April 22, 2009— -- Stacey Castor wanted people to believe that she was simply an unlucky wife after her first husband died of an apparent heart attack in 2000 and her second of an apparent suicide in 2005 by poisoning himself with anti-freeze.
But sympathy for Stacey Castor turned to suspicion after the exhumation of her first husband Michael Wallace's body proved that, like David Castor, he too died of anti-freeze poisoning. And in a bizarre twist, Castor eventually also became a suspect in the attempted murder of her own 20-year-old daughter, Ashley Wallace.
"She was my best friend," Ashley Wallace told ABC News' David Muir in an exclusive interview. "She was, and then she took that all away. I would've done anything for her. But she tried to kill me instead."
Soon after the September 2007 discovery that both of Stacey Castor's husbands had been poisoned, detectives Dominick Spinelli and Valerie Brogan of the Onondaga County Sheriff's Department paid a surprise visit to Stacey's residence in the small town of Clay, N.Y., outside Syracuse.
She was taken to police headquarters and questioned about the deaths of her husbands, adamantly defending herself with her version of events and insisting that on the day David Castor allegedly committed suicide, she repeatedly called their home to check on him. But when Spinelli told Stacey that phone records showed she had in fact called only once, the three-hour interrogation abruptly came to an end.
"She was getting anxious, and she shut down and said, 'That's it. I'm done. I want an attorney,'" Brogan recalled.
At that point, detectives believed that Stacey Castor, now 41, panicked and searched for an escape.
Ashley Wallace, Stacey's older daughter from her first marriage to Michael Wallace, said she was outraged and shocked to learn that her mother and best friend was a murder suspect, and said she even told her mother something that would later come back to haunt her.
"I wish that I had done this so they would take the focus off you and it would put the focus on me," she recalled saying.
As detectives listened to Stacey's wiretapped phone calls in the days following her interrogation, two detectives showed up on Ashley's first day of college in September 2007 to tell her that police had exhumed her father's body and discovered that he had not died of a heart attack -- he had been murdered.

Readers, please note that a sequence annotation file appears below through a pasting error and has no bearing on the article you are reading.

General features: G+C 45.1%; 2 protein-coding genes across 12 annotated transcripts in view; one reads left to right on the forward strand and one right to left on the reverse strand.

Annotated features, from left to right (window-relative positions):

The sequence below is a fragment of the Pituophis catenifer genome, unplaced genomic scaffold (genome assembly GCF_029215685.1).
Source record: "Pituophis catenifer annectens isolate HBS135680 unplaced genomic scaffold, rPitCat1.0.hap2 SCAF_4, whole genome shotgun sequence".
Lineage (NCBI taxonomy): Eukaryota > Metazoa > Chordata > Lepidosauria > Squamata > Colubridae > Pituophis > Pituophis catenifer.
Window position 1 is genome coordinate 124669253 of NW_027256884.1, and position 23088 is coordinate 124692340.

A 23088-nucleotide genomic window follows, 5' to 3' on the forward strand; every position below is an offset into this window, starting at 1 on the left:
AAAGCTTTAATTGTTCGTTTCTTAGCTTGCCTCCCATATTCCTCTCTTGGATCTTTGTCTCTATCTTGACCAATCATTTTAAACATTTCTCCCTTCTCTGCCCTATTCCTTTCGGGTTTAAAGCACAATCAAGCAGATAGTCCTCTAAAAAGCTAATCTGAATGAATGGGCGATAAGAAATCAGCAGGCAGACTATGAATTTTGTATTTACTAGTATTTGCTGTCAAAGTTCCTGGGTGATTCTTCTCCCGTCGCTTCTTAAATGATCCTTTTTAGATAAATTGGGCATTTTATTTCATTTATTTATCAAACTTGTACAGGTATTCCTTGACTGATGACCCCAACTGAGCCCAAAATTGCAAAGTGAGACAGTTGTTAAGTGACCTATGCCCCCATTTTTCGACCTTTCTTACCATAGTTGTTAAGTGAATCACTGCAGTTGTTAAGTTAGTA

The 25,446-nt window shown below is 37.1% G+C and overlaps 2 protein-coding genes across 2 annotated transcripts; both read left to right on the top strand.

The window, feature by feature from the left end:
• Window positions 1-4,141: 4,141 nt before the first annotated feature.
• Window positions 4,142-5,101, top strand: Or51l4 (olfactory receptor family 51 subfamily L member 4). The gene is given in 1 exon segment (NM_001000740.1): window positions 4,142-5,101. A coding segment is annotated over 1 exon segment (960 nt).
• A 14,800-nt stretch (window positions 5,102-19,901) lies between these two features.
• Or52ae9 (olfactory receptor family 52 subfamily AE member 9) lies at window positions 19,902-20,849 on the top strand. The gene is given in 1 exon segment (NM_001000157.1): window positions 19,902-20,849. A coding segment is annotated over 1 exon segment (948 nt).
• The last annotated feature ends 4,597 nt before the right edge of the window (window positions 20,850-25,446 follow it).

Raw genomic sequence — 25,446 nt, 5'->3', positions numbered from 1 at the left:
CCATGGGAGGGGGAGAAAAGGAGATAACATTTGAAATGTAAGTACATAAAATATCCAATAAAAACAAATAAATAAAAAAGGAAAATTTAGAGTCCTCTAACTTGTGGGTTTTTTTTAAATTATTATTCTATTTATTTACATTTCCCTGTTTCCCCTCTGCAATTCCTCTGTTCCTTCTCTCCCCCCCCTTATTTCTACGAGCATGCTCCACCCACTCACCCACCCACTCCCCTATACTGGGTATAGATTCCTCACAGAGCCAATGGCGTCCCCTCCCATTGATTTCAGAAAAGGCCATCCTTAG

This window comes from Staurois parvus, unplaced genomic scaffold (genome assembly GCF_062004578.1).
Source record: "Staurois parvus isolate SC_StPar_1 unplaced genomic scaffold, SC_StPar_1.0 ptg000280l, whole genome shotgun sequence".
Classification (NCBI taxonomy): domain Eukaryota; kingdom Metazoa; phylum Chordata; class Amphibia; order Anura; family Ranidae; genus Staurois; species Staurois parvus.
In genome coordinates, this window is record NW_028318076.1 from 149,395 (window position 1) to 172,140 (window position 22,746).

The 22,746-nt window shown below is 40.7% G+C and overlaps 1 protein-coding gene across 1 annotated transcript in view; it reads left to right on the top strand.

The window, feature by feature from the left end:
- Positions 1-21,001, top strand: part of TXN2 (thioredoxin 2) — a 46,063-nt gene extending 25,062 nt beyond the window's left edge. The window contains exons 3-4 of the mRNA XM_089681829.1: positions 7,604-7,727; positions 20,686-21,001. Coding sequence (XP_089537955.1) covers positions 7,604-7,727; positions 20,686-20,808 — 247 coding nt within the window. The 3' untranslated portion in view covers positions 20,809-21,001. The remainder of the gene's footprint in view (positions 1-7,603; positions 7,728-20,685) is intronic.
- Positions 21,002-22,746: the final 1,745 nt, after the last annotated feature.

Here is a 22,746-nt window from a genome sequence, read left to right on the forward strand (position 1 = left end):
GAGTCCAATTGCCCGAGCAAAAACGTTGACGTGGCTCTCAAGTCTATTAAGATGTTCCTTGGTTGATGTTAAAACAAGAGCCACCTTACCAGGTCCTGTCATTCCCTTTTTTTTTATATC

"I started crying," she recalled. "I got upset. Why would they dig up Daddy? He was resting peacefully. I thought it was inhumane, and I didn't like it whatsoever."
911 Call, Suicide Note Complicate Case
Hysterical, Ashley called her mother to tell her that detectives had come to her school. When Stacey picked up Ashley at school, she made an unusual proposal.
Ashley said her mother suggested, "Oh, we've had a hard week, let's just drink."
For a 20-year-old girl, it seemed like an irresistible idea. "What kind of teenager wouldn't think that was awesome," she said. "Your parents just gave you permission to drink. Sweet. So I drank with her."
Stacey bought a six-pack of Watermelon Smirnoff Ice, and handed her daughter one in a glass. Ashley drank it and then proceeded to drink straight from the bottles, but she soon became violently ill. She said her mother then gave her a pill to sleep off the alcohol, and she went to bed.
Then next morning Ashley went to school. But when she came home, she said that her mother was waiting with another offer of alcohol.
Stacey handed Ashley a cup with vodka, Sprite and orange juice mixed together. Ashley said the drink tasted bitter and awful, but she drank it anyway. After Stacey and Ashley finished drinking, Ashleywent to sleep.
The next morning, Stacey's younger daughter, Bree Wallace, was concerned her sister had not come out of her room and went to check on her.
"Her mouth was open and her eyes were wide open and they were all glassy," Bree Wallace, 17, recalled. "I tried to call her name and she didn't answer me. I screamed for my mom and she came flying."
For the third time in eight years, Stacey Castor called 911.
"I need an ambulance," she said on the 911 call. "My daughter, I believe, had taken some pills. Ashley? She's having trouble I think. Ashley? Ashley? Oh my God, oh my God."